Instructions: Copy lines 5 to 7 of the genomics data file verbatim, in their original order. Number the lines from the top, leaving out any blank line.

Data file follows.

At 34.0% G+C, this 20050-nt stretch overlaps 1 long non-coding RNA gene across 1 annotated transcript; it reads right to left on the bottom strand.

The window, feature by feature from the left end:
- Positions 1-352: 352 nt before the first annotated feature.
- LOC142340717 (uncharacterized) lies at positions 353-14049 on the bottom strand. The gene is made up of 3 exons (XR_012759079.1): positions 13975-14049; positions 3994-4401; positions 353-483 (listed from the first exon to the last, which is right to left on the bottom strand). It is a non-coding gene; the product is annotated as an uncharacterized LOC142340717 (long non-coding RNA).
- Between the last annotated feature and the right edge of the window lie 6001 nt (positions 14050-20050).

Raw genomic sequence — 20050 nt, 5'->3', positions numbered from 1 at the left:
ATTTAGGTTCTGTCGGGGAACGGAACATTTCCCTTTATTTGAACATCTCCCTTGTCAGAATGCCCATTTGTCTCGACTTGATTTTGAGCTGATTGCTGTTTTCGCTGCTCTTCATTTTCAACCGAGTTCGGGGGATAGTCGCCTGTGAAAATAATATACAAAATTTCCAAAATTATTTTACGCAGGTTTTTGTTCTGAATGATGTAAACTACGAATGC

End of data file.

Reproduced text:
- Between the last annotated feature and the right edge of the window lie 6001 nt (positions 14050-20050).

Raw genomic sequence — 20050 nt, 5'->3', positions numbered from 1 at the left:
ATTTAGGTTCTGTCGGGGAACGGAACATTTCCCTTTATTTGAACATCTCCCTTGTCAGAATGCCCATTTGTCTCGACTTGATTTTGAGCTGATTGCTGTTTTCGCTGCTCTTCATTTTCAACCGAGTTCGGGGGATAGTCGCCTGTGAAAATAATATACAAAATTTCCAAAATTATTTTACGCAGGTTTTTGTTCTGAATGATGTAAACTACGAATGC